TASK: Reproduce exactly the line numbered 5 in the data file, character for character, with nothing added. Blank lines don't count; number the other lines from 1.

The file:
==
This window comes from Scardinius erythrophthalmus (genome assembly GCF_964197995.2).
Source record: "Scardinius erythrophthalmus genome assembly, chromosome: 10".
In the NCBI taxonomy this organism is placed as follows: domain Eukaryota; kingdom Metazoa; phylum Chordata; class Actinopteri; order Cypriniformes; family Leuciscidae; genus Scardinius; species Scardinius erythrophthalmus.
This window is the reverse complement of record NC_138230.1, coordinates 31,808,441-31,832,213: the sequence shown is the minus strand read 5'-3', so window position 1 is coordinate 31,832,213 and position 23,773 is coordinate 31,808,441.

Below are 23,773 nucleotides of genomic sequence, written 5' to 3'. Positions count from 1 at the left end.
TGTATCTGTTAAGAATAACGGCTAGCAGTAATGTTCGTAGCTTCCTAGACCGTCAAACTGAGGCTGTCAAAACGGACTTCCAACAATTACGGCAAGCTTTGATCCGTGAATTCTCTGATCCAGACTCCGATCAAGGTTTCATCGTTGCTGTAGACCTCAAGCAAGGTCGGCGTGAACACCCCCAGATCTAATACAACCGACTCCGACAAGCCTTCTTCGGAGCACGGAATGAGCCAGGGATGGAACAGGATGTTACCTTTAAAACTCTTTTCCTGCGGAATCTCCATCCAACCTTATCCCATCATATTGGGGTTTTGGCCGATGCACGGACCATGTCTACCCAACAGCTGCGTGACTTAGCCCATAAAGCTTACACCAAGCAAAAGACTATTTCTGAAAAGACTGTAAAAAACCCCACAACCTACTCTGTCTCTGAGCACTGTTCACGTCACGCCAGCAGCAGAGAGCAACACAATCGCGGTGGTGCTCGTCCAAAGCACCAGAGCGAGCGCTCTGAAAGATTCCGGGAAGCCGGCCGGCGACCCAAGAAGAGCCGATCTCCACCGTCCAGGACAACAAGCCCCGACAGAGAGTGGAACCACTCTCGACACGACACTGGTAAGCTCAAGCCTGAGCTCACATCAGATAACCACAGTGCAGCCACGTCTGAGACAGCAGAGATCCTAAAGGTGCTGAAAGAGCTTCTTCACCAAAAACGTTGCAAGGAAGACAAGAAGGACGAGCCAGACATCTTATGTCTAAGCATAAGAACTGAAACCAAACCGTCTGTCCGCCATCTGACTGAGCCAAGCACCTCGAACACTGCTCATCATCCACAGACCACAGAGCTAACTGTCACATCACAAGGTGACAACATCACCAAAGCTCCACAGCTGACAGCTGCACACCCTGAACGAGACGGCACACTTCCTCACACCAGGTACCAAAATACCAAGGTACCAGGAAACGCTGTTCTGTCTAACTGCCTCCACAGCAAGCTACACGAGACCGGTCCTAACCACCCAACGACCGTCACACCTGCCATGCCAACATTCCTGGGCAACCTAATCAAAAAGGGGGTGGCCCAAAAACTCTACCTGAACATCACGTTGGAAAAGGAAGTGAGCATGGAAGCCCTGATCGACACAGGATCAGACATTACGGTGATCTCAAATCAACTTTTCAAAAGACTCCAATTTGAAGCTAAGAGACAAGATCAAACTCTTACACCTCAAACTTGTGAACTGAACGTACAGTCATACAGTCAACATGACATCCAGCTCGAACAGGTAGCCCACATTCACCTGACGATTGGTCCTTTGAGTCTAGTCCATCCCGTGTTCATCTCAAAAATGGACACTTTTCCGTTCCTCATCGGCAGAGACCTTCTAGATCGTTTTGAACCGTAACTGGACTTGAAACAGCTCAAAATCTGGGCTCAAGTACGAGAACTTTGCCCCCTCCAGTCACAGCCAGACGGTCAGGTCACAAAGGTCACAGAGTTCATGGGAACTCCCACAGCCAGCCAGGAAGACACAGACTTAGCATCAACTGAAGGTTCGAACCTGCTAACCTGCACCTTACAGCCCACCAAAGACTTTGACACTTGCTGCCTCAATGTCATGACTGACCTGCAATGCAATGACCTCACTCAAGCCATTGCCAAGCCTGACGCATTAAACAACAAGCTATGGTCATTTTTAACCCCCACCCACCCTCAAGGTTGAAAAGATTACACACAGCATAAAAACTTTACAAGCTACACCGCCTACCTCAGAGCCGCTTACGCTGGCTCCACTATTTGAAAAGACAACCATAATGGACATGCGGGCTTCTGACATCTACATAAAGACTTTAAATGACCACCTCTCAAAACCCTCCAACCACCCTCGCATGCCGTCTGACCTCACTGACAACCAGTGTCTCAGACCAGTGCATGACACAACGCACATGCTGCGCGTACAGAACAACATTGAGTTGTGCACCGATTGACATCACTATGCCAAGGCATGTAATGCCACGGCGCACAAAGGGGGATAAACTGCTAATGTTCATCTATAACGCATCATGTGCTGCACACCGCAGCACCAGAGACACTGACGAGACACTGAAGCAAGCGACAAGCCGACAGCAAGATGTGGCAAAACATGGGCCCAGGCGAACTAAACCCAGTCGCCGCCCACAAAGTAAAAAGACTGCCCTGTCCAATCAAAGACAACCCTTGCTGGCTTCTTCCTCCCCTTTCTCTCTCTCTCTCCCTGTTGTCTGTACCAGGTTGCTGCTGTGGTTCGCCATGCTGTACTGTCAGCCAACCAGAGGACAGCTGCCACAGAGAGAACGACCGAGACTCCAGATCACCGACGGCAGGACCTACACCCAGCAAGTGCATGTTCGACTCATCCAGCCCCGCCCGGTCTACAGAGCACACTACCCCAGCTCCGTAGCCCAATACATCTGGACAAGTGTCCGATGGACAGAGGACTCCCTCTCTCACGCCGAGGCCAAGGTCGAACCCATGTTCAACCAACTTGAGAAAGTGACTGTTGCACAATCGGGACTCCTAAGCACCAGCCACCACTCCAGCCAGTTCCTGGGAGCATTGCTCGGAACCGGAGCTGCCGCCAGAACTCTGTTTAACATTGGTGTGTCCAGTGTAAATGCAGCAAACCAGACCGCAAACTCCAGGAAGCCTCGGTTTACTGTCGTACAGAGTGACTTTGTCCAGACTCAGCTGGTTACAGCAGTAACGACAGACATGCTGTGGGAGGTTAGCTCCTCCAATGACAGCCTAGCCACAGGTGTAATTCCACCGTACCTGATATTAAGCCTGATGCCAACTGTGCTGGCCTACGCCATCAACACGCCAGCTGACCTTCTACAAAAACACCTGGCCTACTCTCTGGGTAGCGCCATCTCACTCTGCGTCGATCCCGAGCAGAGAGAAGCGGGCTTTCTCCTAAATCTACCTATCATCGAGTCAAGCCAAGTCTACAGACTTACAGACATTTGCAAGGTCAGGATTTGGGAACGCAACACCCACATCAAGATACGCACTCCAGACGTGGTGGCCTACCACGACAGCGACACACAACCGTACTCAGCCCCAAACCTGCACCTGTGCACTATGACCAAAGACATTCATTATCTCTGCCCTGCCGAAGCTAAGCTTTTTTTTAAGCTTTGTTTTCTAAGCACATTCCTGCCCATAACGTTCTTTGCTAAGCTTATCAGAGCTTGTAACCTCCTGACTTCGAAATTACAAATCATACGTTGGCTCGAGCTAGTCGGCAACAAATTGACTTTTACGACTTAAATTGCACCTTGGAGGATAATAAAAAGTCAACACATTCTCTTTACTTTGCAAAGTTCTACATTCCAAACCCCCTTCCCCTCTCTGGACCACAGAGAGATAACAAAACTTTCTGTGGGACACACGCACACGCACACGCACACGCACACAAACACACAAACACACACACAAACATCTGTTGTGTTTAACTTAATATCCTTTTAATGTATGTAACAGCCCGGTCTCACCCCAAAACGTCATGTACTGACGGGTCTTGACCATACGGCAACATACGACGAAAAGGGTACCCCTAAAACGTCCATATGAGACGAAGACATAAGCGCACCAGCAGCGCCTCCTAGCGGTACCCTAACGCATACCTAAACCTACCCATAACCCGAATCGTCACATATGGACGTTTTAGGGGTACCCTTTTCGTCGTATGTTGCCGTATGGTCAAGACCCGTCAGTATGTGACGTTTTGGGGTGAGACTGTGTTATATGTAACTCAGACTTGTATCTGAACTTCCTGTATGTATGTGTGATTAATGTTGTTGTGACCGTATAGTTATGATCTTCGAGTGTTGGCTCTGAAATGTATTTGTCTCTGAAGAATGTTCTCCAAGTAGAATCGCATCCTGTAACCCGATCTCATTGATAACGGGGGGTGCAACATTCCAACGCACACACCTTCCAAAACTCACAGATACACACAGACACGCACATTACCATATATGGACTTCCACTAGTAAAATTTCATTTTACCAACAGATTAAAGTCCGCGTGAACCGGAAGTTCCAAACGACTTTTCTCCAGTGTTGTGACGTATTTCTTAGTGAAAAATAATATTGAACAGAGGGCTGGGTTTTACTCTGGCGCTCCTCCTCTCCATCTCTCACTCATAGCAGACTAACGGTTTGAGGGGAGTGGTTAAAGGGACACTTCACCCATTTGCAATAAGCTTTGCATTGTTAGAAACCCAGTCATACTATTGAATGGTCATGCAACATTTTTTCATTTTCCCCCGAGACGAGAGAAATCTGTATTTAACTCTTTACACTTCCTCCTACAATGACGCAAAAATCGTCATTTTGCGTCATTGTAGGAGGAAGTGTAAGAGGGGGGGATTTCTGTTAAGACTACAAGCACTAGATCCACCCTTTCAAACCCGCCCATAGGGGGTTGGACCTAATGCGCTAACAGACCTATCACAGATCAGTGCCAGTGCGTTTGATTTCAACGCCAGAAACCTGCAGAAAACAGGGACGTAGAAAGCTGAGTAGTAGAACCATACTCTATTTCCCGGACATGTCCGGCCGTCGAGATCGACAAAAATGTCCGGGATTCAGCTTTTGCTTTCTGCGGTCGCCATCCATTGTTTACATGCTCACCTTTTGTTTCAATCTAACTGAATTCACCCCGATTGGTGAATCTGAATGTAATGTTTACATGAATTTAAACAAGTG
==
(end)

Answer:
Below are 23,773 nucleotides of genomic sequence, written 5' to 3'. Positions count from 1 at the left end.